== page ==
Meg Rosoff has said that she writes books about ideas, and Picture Me Gone is a clear example. Although it features an exciting plot centered around the search for Matthew, the real jigsaw Mila is assembling involves more difficult, existential questions: lies and misconceptions of reality, silences and secrets within families, mistakes that can shape the course of your life, guilt, shame, friendship, intimacy, grief and loss. These are somber subjects, but the novel also contains equal portions of love, warmth, hope and optimism. Rosoff tells us that as human beings, these painful insights are necessary for us to grow. The novel derives its intensity from the way it reveals details to the reader and to Mila at the same pace, so that we struggle alongside her with the same existential puzzle.


Things to think about
Consider the novel’s opening sentence: “The first Mila was a dog.” Rosoff’s books frequently portray strong connections between people and animals, especially dogs. What role do dogs play in this novel? In what ways might Mila be “doggish”?

Mila is an extremely sensitive person who is good at reading moods and people. Are her talents in any way supernatural? Does she have a sixth sense? Can she read minds?

What similarities exist between Gil’s and Matthew’s friendship, and Mila’s and Cat’s?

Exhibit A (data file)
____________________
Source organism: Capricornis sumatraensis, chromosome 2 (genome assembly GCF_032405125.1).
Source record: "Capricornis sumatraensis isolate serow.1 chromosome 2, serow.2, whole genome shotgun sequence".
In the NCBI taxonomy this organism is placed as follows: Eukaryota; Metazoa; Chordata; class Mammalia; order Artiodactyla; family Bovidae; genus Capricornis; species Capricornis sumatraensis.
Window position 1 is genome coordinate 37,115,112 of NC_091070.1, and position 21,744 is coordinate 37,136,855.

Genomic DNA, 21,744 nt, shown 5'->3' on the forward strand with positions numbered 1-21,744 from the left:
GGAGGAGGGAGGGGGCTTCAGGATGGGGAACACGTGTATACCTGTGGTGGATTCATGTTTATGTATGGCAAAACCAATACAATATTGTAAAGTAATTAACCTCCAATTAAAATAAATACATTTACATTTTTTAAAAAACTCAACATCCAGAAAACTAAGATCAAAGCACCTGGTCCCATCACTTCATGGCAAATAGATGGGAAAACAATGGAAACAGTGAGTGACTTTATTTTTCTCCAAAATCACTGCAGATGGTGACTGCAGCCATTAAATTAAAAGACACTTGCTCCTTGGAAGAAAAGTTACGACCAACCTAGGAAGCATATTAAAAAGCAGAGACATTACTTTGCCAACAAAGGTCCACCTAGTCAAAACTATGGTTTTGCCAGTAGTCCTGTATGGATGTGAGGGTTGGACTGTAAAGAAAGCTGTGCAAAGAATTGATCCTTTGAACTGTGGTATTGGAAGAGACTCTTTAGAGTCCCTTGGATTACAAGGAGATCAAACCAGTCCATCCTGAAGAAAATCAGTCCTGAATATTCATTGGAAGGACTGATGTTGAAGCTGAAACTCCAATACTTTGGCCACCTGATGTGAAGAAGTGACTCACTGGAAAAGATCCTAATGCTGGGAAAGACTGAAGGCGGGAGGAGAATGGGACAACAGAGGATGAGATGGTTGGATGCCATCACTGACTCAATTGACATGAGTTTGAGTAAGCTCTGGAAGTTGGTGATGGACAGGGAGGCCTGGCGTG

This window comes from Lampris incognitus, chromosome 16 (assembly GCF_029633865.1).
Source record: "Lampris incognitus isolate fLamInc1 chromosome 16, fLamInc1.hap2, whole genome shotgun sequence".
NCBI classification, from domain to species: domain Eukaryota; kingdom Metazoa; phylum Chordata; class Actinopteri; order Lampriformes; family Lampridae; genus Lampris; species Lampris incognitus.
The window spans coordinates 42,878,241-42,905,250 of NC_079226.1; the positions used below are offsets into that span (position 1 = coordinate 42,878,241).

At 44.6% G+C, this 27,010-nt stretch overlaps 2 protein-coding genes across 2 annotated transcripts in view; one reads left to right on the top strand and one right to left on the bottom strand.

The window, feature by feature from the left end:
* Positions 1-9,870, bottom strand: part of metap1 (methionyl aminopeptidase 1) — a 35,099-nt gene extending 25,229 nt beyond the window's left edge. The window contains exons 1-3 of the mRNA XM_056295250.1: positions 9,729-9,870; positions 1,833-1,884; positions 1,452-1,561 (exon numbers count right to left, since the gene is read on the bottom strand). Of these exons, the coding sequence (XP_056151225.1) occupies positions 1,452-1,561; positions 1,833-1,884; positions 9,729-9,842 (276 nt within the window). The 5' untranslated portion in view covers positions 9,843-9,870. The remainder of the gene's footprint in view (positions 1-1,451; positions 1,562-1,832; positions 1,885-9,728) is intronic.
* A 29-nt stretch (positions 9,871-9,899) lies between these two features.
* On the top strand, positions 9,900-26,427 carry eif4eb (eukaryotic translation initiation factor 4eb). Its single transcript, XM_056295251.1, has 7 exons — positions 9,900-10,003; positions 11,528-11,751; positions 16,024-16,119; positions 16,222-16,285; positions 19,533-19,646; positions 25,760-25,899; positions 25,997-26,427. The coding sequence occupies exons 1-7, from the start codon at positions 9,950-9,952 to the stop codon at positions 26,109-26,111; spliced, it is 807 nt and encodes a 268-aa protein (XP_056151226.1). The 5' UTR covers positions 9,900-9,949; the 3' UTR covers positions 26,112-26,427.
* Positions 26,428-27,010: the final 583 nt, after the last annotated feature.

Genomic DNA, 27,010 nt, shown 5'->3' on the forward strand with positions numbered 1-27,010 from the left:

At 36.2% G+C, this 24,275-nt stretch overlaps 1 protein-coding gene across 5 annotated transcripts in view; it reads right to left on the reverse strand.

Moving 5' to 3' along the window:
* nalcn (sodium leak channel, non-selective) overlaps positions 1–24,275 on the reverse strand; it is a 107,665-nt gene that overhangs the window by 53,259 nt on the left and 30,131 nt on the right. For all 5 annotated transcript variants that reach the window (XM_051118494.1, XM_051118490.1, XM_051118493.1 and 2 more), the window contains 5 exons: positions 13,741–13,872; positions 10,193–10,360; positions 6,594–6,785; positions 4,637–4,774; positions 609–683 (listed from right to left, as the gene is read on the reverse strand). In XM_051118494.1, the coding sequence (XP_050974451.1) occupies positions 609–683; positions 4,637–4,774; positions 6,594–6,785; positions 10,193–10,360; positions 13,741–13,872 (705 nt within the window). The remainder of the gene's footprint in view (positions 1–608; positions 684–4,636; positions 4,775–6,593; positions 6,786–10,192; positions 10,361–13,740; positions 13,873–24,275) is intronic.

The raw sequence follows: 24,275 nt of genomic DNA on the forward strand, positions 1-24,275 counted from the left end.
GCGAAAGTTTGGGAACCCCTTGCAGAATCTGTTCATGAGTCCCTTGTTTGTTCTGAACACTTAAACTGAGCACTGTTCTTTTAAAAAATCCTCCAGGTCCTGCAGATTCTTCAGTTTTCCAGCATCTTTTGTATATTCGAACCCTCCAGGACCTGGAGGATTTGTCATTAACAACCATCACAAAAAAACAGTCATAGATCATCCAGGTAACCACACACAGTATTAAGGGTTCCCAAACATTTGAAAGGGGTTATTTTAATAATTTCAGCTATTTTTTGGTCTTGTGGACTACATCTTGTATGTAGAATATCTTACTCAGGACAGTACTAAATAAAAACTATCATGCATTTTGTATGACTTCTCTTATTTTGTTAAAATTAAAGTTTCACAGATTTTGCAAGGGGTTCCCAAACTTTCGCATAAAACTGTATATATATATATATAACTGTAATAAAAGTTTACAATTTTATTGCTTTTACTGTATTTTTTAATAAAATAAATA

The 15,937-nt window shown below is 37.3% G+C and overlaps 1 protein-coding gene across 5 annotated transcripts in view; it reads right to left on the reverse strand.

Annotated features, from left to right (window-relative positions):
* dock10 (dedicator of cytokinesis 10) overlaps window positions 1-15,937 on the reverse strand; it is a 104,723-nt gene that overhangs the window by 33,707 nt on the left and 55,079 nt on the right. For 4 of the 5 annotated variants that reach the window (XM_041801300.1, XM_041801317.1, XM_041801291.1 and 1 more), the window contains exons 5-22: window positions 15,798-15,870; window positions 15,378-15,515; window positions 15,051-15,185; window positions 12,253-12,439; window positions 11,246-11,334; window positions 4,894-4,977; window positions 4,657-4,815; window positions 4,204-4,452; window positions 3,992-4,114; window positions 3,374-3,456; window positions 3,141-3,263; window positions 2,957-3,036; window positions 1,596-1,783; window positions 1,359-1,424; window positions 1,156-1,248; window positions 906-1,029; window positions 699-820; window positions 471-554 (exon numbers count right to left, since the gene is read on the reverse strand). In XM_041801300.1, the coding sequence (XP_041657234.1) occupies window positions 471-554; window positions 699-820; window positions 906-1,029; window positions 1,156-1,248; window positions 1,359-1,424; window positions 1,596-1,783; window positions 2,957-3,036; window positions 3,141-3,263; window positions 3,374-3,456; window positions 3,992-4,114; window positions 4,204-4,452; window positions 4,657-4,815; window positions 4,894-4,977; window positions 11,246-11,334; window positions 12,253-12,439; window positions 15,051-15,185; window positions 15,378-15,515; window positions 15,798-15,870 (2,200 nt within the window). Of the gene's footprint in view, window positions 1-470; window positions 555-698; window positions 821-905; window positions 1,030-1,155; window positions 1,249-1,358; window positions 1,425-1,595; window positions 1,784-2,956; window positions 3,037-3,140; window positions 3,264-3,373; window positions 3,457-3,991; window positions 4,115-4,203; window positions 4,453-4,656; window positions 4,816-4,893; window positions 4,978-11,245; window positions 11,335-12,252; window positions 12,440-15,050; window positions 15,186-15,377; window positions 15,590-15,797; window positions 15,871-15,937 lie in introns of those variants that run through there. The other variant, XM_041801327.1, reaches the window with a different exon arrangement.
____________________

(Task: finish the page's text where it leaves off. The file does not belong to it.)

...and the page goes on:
What does friendship mean to Mila? Does her friendship with Cat change during the book?

Why is Cat so obsessed with playing spy games and pretending that she and Mila must save the world from an enemy invasion?

Do you agree with Mila that your friends reveal who you are?

Why does Gil call Mila Perguntador? How would you describe their father-daughter relationship?

Gil is a translator and likes to talk about the possibilities and limits of language. Can you find examples of either in the book?

Why does Mila get so angry at Gil? Why does she think that he has let her down?

Mila is secure and strong, resourceful and observant. But what is her greatest fear?

What happens when Mila meets Matthew? How does she react to his state of mind, his inner darkness?

When Mila and Gil bring Matthew back home to Suzanne, Mila’s view of Suzanne has changed. How? And why does Mila understand Suzanne differently now?

Think about the book’s multilayered title. How does it relate to the book’s content?

Think about the book’s last sentence. How does it sum up the inner journey Mila takes throughout the book?


Further reading (in Swedish)
Lassén-Seger, Maria. “Unik blandning av humor och allvar,” in Opsis Barnkultur, 2016(2), pp. 4–9.

Olsson, Lotta. “Hon hittade sig själv vid 48 års ålder,” Dagens Nyheter, 30 May 2016, pp. 4–5.

Rosoff, Meg. “Sanningen om att ljuga för barn,” in Opsis Barnkultur, 2016(3), pp. 24-27.

Warnqvist, Åsa. “Rosoff tar fasta på livets magiska realism,” Svenska Dagbladet, 30 May 2016, pp. 28–29.

In English
Listen to Meg Rosoff’s 2015 Philippa Pearce Memorial Lecture, “Do not be afraid to be afraid,” at

More about Meg Rosoff